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At this point, President Bush's televised talk Friday about U.S. policy in the Persian Gulf can be considered a decided success, judging from at least one key indicator.

As soon as the gist of Bush's remarks became apparent, oil prices that previously had soared in response to even the vaguest rumor of war started dropping.Though those remarks blended the modest lure of the carrot with the threat of the stick, oil traders clearly preferred to focus on the potential for peace in Bush's move. That's understandable because Friday's talk was important not only for what the president said but for how he said it. The tone was calm and measured while still managing to reflect firmness and determination.

In terms of substance, the talk also contained a dramatic initiative: Bush's announcement that he will send Secretary of State James Baker to Baghdad while inviting the foreign minister of Iraqi to meet with Bush in Washington.

If they take place, these would be the first meetings between top U.S. and Iraqi officials since Iraq invaded Kuwait on Aug. 2. But in suggesting the meetings, Bush was not extending an olive branch. Instead, Bush emphasized, the meetings would be used not to offer or seek limited concessions but to make it unmistakably clear to Iraq that it must withdraw from Kuwait or face a U.N.-backed military attack. Indeed, the meetings may not even take place if Iraq declines Bush's invitation. Besides, Iraqi strongman Saddam Hussein has shown little inclination to be moved by either words or saber-rattling.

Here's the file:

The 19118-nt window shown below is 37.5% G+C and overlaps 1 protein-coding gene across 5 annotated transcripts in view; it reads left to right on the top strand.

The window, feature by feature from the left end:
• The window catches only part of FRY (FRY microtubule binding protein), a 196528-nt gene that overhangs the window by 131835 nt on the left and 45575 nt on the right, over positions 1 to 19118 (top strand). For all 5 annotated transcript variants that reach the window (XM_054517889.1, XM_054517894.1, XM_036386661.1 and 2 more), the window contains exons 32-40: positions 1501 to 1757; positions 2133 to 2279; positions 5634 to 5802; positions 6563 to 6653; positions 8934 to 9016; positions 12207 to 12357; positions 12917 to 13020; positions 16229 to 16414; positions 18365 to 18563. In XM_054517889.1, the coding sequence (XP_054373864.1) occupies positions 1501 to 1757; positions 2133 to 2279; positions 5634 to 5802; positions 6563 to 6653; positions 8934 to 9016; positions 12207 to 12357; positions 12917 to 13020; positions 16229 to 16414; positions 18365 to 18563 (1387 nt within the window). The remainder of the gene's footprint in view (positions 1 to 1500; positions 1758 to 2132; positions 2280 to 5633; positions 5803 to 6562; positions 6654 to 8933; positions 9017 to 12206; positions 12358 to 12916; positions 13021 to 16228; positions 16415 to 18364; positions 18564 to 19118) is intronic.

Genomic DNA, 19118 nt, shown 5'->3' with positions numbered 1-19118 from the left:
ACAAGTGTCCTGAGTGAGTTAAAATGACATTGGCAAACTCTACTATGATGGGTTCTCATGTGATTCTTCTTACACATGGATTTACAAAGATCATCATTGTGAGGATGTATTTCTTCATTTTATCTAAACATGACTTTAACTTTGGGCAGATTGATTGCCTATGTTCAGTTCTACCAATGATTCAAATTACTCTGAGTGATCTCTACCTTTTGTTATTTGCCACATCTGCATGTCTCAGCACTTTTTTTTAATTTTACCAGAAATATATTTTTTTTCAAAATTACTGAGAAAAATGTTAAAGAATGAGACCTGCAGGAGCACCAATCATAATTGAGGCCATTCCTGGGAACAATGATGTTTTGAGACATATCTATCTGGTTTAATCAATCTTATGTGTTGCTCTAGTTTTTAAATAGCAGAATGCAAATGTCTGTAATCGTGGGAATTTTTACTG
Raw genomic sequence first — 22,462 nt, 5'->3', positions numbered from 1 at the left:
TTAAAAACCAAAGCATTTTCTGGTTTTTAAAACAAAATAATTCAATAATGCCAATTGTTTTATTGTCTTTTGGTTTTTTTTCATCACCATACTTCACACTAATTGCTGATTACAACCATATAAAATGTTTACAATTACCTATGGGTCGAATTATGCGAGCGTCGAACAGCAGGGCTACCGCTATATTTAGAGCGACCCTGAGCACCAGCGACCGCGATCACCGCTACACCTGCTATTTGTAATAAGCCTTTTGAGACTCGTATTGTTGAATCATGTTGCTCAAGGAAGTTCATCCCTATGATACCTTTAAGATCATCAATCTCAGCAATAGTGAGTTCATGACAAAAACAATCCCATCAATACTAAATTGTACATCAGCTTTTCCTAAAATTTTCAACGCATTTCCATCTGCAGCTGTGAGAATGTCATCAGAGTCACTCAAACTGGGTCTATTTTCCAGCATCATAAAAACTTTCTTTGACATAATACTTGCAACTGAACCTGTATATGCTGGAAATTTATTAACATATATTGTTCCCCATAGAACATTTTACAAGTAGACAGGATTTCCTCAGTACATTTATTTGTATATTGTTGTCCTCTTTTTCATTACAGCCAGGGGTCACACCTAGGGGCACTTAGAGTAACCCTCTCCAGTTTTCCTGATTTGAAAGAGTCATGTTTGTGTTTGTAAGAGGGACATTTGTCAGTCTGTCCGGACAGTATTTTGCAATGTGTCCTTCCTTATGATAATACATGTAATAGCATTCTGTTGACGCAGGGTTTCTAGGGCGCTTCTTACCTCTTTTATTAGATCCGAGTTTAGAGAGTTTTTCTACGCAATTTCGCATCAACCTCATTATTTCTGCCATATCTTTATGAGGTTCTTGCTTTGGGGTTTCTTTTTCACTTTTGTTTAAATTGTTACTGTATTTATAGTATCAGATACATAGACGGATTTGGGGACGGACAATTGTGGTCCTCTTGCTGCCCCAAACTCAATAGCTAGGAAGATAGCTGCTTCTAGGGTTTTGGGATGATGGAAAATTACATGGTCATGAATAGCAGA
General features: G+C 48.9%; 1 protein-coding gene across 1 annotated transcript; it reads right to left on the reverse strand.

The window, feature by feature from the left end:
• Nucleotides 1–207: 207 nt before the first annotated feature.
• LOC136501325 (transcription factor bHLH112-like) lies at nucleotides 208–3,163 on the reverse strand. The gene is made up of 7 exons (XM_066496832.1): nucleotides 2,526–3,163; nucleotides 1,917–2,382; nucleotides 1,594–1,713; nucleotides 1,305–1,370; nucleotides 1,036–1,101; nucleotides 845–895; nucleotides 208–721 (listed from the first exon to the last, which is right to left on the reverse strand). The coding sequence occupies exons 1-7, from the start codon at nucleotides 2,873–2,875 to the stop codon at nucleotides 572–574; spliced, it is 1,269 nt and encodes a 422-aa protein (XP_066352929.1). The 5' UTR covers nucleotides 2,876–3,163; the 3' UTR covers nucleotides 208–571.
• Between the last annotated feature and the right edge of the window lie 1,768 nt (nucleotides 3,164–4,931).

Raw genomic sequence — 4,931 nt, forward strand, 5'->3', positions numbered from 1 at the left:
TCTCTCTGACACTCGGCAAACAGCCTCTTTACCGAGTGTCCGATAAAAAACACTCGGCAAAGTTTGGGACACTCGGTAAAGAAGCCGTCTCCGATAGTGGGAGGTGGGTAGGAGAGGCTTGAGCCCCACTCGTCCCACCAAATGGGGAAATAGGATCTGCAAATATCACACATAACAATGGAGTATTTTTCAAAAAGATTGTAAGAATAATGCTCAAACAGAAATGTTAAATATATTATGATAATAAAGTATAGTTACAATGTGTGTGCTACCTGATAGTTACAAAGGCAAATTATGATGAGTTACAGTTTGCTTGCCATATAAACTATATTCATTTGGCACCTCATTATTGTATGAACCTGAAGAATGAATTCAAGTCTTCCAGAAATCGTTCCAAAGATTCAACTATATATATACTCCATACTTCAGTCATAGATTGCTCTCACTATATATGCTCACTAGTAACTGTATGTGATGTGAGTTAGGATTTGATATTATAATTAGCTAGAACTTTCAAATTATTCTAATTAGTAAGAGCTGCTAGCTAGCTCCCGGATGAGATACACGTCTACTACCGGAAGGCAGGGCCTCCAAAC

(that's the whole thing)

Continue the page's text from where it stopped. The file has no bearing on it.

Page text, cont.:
That does not necessarily mean that war is inevitable after the Jan. 15 deadline set by the United Nations for Iraq to withdraw from Kuwait. Congressional Democrats appear unrelenting in their efforts to restrain Bush, with some insisting that the economic sanctions against Iraq be given at least 18 months to show whether or not they can work.

But, with partial solutions ruled out, there is little room for diplomacy to work. Moreover, there seems to be no face-saving device for Saddam to grasp unless he himself can manufacture one.

Under the circumstances, recent suggestions for a special session of Congress on the Persian Gulf crisis would be risky. One risk is that it could easily deepen divisiveness instead of healing it. Another is that anything short of solid backing from Congress could undermine the U.S.-led international coalition against Iraq.

Meanwhile, despite the hopes raised by Bush's talk on Friday, the Persian Gulf crisis remains exceptionally complex and murky. So murky that we suggest Americans join together in prayer on this matter. Some problems, after all, are so tough that a workable solution requires much more than just unaided human wisdom. Besides, no nation is ever stronger than it is when united in sincere, humble prayer.